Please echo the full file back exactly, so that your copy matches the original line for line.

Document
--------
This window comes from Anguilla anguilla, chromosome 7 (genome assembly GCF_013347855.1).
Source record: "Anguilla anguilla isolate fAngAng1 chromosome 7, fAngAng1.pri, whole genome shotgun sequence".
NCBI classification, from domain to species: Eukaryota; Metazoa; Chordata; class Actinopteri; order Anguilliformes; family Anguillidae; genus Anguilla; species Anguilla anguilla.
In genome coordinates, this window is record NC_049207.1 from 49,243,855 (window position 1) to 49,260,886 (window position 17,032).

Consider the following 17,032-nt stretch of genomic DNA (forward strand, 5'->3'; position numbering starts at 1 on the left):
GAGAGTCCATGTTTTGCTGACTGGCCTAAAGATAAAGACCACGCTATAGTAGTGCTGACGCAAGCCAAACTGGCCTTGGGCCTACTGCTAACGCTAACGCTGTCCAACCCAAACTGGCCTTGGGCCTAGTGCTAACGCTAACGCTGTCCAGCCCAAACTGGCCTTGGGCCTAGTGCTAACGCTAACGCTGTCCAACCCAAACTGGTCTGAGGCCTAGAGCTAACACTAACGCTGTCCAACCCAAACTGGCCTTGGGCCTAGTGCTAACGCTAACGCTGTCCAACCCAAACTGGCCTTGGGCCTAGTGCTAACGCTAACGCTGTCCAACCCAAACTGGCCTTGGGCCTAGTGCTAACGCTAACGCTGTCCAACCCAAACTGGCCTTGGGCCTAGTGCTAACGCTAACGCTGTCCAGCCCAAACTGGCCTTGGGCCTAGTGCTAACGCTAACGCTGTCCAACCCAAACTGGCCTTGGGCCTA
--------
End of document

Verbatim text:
This window comes from Anguilla anguilla, chromosome 7 (genome assembly GCF_013347855.1).
Source record: "Anguilla anguilla isolate fAngAng1 chromosome 7, fAngAng1.pri, whole genome shotgun sequence".
NCBI classification, from domain to species: Eukaryota; Metazoa; Chordata; class Actinopteri; order Anguilliformes; family Anguillidae; genus Anguilla; species Anguilla anguilla.
In genome coordinates, this window is record NC_049207.1 from 49,243,855 (window position 1) to 49,260,886 (window position 17,032).

Consider the following 17,032-nt stretch of genomic DNA (forward strand, 5'->3'; position numbering starts at 1 on the left):
GAGAGTCCATGTTTTGCTGACTGGCCTAAAGATAAAGACCACGCTATAGTAGTGCTGACGCAAGCCAAACTGGCCTTGGGCCTACTGCTAACGCTAACGCTGTCCAACCCAAACTGGCCTTGGGCCTAGTGCTAACGCTAACGCTGTCCAGCCCAAACTGGCCTTGGGCCTAGTGCTAACGCTAACGCTGTCCAACCCAAACTGGTCTGAGGCCTAGAGCTAACACTAACGCTGTCCAACCCAAACTGGCCTTGGGCCTAGTGCTAACGCTAACGCTGTCCAACCCAAACTGGCCTTGGGCCTAGTGCTAACGCTAACGCTGTCCAACCCAAACTGGCCTTGGGCCTAGTGCTAACGCTAACGCTGTCCAACCCAAACTGGCCTTGGGCCTAGTGCTAACGCTAACGCTGTCCAGCCCAAACTGGCCTTGGGCCTAGTGCTAACGCTAACGCTGTCCAACCCAAACTGGCCTTGGGCCTA